Colorado officials tighten security after killing of state prisons chief
Investigators don't know if the shooting death of top warden Tom Clements was work-related but are urging caution. Attacks on senior law enforcement officials in the US are on the rise.
Colorado authorities are following numerous leads but have not identified a suspect in the shooting of Tom Clements, the executive director of the Colorado Department of Corrections, officials said Wednesday.Skip to next paragraph
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Mr. Clements, known for his advocacy of prison reform, died Tuesday night after he was shot while answering the door of his Monument, Colo., home. He came to Colorado in 2011 after working 30 years in the Missouri prison system. Investigators are not ruling out any motives in the attack, including whether it was work-related.
“Because of the fact Mr. Clements served in the position he did, we’re sensitive to the fact there could be any number of people who have a motive,” said Lt. Jeff Kramer, a spokesman for the El Paso County Sheriff’s office, at a news conference Wednesday.
State law enforcement agencies are increasing security at the state Capitol and adding staff to Gov. John Hickenlooper’s security detail, in case the killer intended to target public officials.
“We have a responsibility to protect the governor and his family,” Capt. Jeff Goodwin, spokesman for the Colorado Bureau of Investigation, told The Denver Post. “Other people at the Capitol benefit from that increased security, as well.”
Clements is the second known state prisons chief to be killed in office, the Associated Press reported. The other incident occurred in 1989 when Michael Francke, director of the Oregon corrections department, was killed during a car burglary. The suspect, a former Oregon prison inmate, was found guilty and sentenced to life in prison in 1991.
There is no central database of attacks on legal officials and senior law enforcement executives like Clements, but Glenn McGovern, an investigator with the Santa Clara County District Attorney’s office in California, tracks such incidents worldwide.
The number of similar attacks on officials is small, though they have been increasing in the US in recent years, Mr. McGovern told the Associated Press.
In the past three years, there have been at least 35 similar incidents – as many as occurred during the entire previous decade. Searching media accounts and court cases back to 1950, he has documented 133 cases including 41 killings of judges, prosecutors, and other justice and top police officials.
Revenge is usually the motive, McGovern said, and attacks usually come with little warning.
“Corrections is inherently a dangerous business,” Alison Morgan, Colorado Department of Corrections assistant director of finance and administration, told the Denver Post Wednesday. She would not say if Clements had received death threats or whether the DOC had provided personal security for him.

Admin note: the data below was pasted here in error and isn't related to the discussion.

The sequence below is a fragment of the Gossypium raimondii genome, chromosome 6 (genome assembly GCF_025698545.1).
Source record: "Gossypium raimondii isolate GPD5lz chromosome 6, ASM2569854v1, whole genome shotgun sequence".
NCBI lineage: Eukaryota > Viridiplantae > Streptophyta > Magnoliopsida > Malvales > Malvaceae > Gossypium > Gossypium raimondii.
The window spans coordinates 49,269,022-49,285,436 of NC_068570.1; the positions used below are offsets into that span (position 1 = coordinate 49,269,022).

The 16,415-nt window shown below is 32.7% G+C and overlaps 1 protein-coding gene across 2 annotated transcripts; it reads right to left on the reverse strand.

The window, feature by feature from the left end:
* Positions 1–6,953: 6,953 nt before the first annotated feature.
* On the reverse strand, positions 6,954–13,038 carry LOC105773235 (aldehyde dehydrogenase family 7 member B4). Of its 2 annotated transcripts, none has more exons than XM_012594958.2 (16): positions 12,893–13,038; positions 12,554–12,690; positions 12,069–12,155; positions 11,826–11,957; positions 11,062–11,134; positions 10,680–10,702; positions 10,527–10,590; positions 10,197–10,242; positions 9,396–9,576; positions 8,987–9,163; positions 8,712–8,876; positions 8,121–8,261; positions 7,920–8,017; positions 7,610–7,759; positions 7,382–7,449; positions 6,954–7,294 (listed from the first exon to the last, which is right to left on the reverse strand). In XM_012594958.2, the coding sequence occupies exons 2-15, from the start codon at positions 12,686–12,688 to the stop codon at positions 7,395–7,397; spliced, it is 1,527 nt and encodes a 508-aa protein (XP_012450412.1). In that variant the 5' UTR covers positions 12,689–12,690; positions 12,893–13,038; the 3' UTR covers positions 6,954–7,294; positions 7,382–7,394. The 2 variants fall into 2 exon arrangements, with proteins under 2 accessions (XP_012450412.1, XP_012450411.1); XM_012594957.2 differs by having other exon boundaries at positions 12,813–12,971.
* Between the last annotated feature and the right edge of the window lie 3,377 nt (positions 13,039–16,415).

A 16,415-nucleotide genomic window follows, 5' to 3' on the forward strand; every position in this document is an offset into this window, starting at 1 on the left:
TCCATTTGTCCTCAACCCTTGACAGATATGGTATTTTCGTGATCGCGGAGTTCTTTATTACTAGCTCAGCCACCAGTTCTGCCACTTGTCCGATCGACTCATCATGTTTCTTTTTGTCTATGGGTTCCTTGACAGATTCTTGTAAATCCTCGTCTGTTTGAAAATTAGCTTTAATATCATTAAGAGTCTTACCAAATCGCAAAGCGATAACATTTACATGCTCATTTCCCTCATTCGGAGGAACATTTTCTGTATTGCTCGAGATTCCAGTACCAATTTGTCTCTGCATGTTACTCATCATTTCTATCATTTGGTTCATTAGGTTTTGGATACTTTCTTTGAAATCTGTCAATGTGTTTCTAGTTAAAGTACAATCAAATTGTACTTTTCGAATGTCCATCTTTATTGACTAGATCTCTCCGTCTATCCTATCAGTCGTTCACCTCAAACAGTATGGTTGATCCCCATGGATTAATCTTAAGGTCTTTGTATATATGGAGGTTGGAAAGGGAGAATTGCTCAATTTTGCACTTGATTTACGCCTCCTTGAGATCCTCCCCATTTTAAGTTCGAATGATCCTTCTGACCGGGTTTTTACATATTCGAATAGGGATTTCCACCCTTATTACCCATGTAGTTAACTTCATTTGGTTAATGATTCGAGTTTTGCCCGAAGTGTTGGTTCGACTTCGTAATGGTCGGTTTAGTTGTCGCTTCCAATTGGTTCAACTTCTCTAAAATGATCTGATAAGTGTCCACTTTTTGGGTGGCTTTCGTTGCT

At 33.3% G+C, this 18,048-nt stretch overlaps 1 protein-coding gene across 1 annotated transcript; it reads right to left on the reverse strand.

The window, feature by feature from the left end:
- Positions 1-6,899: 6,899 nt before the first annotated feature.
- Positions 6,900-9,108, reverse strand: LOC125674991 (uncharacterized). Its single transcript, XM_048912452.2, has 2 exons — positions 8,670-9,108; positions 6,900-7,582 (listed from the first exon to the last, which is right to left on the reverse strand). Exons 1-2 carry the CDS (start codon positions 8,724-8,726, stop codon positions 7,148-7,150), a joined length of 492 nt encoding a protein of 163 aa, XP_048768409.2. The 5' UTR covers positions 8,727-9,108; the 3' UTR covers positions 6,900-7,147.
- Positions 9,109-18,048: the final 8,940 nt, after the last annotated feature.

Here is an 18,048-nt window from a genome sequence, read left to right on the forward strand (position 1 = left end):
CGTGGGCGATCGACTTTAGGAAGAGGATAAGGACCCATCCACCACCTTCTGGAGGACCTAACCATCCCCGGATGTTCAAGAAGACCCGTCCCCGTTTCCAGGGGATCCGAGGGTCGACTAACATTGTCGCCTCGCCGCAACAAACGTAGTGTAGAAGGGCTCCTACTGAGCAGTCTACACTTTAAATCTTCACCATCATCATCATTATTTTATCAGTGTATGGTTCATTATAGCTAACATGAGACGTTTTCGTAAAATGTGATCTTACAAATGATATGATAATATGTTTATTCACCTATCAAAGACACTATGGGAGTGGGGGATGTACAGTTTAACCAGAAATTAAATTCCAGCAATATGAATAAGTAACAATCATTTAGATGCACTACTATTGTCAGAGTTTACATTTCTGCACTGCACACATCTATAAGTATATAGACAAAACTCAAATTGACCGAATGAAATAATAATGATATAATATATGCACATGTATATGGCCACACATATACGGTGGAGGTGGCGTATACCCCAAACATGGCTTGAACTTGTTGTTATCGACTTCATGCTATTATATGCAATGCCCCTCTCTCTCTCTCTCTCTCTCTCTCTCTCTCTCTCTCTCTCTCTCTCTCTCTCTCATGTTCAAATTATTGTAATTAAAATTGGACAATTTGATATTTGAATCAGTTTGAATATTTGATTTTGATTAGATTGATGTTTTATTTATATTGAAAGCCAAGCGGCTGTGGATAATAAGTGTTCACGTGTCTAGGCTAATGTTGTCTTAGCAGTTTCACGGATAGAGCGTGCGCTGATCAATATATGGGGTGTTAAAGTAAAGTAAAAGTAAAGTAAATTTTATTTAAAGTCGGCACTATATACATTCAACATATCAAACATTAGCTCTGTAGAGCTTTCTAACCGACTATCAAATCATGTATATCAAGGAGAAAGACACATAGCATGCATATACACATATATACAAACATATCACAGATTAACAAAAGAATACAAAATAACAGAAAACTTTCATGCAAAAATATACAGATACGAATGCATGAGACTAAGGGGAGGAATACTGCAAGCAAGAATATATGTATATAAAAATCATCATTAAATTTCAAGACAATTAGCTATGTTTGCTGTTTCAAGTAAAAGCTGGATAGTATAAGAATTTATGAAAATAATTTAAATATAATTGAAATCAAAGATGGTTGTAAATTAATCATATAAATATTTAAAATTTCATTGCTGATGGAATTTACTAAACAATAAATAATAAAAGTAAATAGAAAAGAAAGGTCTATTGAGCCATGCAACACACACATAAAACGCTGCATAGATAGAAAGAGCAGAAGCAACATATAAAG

McGovern said it would have been simple to find Clements’s house using an Internet locator service. He tells prosecutors to assume potential attackers can find their home address and to evaluate their home security.
“[Attacks are] often taking place away from the office, which makes sense, because everyone’s hardening up their facilities,” he said.
Although attacks on legal officials are rare, officials are vulnerable outside of protected offices and courthouses, Scott Burns, executive director of the National District Attorneys Association, told the Associated Press. His organization counts 11 prosecutors who have been slain in the past 50 years.
“If someone wants to truly harm or kill them ... [there’s] not a lot we can do,” Mr. Burns said.
In Colorado, the Arapahoe County District Attorney’s office is advising prosecutors to take increased safety measures as a result of Clements’s death, especially those who worked on a case involving Homaidan al-Turki, a Saudi national serving a Colorado prison sentence of eight years to life for extortion and sexual abuse of his housekeeper. Last week, Clements denied Mr. Turki's request to serve the remainder of his sentence in Saudi Arabia.
Officials did not say whether investigators are looking at Turki's situation as possible motive for Clements’s death, but Mike Knight, chief investigator for the Arapahoe County District Attorney's office told The Denver Post that out "of an abundance of caution for the attorneys who worked on those cases, we wanted to make sure that they take precautions.”
Law enforcement officials are tracking two leads in the case. They are searching for a woman who was seen speed walking near Clements’s home around the time of the shooting. Also, they are looking for a Lincoln or Cadillac that was spotted outside the home during the same time frame.
• Material from the Associated Press contributed to this report.